In a statement this week, WWF said the parties responsible for the “environmental disaster” caused by the Greek-flagged Agia Zoni II are still at large without any form of punishment.
The Agia Zoni II sank while anchored on 10 September 2017 operating on an extended certificate and releasing a large part of its 2,200-ton fuel oil cargo into the sea near Salamina which later drifted along the coastline to Piraeus and other southern Attica coast beaches. The health ministry then went on to prohibit access to a number of beaches along the Athenian Riviera.
World Wildlife Fund (WWF) Greece had filed a lawsuit over the pollution, saying “we must ensure that those responsible will be held accountable in an exemplary manner and that through thorough analysis of the causes into the accident we will be better prepared to prevent or manage such incidents in the future”.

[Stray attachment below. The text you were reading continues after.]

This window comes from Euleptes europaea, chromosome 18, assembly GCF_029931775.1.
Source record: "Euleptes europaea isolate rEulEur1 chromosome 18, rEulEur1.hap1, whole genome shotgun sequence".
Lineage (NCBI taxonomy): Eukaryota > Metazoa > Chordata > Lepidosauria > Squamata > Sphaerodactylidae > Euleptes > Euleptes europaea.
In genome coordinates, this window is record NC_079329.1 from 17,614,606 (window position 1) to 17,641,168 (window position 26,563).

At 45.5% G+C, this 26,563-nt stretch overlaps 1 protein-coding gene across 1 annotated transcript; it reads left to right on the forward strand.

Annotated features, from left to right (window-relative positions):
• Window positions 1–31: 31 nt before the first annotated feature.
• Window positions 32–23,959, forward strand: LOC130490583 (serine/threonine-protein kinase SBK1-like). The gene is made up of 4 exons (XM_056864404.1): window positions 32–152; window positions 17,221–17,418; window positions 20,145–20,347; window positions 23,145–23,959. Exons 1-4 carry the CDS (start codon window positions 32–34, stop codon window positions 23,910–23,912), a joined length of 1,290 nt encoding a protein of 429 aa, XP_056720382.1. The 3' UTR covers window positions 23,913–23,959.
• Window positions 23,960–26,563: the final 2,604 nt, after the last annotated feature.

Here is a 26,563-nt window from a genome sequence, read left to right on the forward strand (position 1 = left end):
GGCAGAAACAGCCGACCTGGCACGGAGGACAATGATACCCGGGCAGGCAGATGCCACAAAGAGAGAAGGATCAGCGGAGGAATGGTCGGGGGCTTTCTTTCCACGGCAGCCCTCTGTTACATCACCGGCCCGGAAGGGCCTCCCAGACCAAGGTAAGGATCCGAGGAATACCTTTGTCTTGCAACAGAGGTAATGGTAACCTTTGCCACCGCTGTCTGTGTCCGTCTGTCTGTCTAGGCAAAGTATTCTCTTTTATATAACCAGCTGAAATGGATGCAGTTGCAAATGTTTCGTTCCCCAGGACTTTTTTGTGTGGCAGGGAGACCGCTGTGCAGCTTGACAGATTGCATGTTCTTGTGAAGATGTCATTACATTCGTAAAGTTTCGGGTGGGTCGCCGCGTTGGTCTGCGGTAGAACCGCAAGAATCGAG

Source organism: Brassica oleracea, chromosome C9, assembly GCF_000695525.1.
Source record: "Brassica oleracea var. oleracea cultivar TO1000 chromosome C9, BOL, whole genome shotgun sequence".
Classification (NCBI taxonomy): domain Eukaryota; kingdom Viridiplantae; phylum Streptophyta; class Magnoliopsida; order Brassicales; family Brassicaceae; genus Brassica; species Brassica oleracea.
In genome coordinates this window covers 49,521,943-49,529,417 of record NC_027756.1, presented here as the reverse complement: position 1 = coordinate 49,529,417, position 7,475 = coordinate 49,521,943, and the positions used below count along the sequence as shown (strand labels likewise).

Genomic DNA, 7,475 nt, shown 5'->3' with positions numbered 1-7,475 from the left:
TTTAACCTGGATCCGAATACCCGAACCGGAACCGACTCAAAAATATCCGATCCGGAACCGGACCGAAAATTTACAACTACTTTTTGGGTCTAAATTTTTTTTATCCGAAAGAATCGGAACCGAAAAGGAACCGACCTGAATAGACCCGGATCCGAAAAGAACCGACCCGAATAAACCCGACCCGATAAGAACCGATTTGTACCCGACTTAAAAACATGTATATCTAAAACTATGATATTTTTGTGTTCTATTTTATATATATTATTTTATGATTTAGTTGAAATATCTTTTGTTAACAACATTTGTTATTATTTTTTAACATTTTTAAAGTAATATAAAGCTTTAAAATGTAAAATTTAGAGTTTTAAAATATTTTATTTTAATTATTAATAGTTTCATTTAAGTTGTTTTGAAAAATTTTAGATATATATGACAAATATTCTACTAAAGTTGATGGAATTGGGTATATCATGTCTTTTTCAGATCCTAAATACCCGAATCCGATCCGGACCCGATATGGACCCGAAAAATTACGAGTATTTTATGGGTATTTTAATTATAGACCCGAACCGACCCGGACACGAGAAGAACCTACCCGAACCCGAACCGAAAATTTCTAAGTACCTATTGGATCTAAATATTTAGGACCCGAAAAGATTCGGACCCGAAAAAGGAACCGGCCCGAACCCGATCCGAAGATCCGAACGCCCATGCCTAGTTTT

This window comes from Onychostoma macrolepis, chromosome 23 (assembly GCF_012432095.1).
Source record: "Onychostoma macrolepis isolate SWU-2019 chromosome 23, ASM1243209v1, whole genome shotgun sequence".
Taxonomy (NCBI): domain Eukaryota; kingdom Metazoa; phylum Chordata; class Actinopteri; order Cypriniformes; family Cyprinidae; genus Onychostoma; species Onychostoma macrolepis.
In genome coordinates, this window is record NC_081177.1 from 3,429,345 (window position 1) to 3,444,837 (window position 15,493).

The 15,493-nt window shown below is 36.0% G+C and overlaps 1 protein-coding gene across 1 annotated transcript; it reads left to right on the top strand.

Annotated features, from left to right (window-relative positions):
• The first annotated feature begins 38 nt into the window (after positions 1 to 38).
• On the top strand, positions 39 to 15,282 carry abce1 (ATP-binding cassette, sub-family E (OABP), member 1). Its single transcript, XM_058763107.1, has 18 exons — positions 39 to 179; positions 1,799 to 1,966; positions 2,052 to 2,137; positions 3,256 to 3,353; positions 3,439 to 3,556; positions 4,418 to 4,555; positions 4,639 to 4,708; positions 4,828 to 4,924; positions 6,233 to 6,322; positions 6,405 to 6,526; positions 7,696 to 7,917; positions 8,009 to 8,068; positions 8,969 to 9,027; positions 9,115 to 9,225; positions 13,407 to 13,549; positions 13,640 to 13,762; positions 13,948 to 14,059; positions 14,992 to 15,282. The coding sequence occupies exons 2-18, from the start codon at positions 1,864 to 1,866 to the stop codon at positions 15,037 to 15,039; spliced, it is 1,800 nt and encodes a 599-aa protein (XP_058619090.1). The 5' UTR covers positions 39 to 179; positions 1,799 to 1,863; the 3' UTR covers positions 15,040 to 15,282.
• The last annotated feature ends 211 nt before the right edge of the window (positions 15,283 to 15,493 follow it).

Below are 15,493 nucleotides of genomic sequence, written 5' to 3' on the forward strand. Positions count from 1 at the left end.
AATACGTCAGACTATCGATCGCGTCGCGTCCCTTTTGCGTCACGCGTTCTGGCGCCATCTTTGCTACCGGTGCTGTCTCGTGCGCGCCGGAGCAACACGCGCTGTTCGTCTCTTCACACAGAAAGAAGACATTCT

Piraeus Mayor Yannis Moralis had also said the municipality would take legal action against all parties responsible for the oil spill and would seek compensation for the damage.
WWF Greece goes on to note that the investigation is still ongoing, with the investigator in charge being replaced for the third time, causing new significant delays.
“The slow pace with which justice is being served in this case augments a climate of exemption from punishment and justifiably creates the impression that nature and man remain unprotected against environmental wrongdoing and criminal acts,” concludes WWF.